Which new advances in flow cytometry technology are you or have you been most excited about?
Anything that expands what we can do. We use only one of a whole series of single cell technologies, each of which can supply us with some unique perspective on the cells under study. We are now less limited by the slight downsides of flow - we use a zero-resolution technique so there is no morphological information, but we now have imaging flow cytometry. The problems with needing more targets have been addressed by mass cytometry. Each new technology gives us a little more edge and capability.
What are the current therapies or modalities of treatment for this disease?
There are no treatments for LCHADD retinopathy specifically. Early diagnosis with newborn screening, along with good management and prevention of metabolic crises slows the progression of vision loss but does not halt it. Children, adolescents, and adults with LCHADD experience progressive vision loss despite current treatments to manage other aspects of their disorder.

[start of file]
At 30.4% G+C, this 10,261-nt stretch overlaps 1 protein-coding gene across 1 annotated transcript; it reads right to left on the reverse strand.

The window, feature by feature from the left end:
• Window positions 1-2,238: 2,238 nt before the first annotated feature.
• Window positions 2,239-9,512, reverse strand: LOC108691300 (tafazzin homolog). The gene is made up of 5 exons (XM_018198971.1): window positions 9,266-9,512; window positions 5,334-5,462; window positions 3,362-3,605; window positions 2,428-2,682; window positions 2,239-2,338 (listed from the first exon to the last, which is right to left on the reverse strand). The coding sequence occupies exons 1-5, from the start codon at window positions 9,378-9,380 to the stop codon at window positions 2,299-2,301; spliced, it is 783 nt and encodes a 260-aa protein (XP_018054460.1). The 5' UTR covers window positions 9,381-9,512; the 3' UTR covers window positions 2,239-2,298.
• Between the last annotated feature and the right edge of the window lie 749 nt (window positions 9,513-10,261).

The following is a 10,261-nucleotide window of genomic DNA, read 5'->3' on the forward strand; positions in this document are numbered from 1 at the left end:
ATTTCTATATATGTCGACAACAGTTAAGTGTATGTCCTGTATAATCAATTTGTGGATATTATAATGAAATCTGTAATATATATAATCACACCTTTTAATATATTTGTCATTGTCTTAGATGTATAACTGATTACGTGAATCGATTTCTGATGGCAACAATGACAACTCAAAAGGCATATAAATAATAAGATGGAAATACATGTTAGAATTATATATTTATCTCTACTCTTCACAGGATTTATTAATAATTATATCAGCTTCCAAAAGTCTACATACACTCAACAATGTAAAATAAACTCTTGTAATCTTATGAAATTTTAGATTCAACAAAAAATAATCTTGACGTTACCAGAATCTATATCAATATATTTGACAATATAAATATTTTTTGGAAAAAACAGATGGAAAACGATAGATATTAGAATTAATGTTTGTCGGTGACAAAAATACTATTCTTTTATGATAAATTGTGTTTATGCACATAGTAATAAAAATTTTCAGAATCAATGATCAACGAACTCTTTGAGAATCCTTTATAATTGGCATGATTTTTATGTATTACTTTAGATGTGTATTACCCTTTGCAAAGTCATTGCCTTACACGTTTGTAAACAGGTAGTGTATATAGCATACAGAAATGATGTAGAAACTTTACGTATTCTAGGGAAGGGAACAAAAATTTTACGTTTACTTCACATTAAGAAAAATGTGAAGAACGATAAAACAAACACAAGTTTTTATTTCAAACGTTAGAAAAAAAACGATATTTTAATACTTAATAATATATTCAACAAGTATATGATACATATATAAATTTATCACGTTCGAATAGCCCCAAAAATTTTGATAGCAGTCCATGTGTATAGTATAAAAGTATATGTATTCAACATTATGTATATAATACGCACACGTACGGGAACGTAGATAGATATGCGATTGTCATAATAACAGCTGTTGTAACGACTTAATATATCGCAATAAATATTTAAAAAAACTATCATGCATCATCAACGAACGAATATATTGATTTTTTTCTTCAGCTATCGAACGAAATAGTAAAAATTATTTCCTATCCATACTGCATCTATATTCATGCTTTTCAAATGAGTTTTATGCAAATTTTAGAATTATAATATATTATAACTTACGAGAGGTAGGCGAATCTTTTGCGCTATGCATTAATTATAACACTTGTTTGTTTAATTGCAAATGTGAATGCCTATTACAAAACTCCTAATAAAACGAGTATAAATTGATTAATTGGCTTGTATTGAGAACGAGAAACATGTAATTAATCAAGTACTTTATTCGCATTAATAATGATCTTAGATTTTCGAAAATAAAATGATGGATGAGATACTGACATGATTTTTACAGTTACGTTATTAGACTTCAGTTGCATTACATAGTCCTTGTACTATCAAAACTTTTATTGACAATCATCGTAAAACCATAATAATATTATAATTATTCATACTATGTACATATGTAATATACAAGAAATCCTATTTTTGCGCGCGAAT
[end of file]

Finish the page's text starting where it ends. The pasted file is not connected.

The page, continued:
The corner stone of treatment for all long-chain fatty acid oxidation disorders is to minimize fat oxidation with small frequent meals and the avoidance of fasting. Patients are advised to consume a low-fat diet and often supplement with medium-chain triglycerides or MCTs that bypass the long-chain fatty acid oxidation enzyme defects. Recently, a novel triglyceride, triheptanoin, was approved to treatment of these disorders. We conducted a randomized controlled trial of triheptanoin and demonstrated that it improved cardio-respiratory function at rest and during exercise compared to standard of care. This might be particularly important for patients who are struggling with cardiomyopathy. The brand name is Dojolvi and it is the first FDA approved treatment for long-chain fatty acid oxidation disorders in general.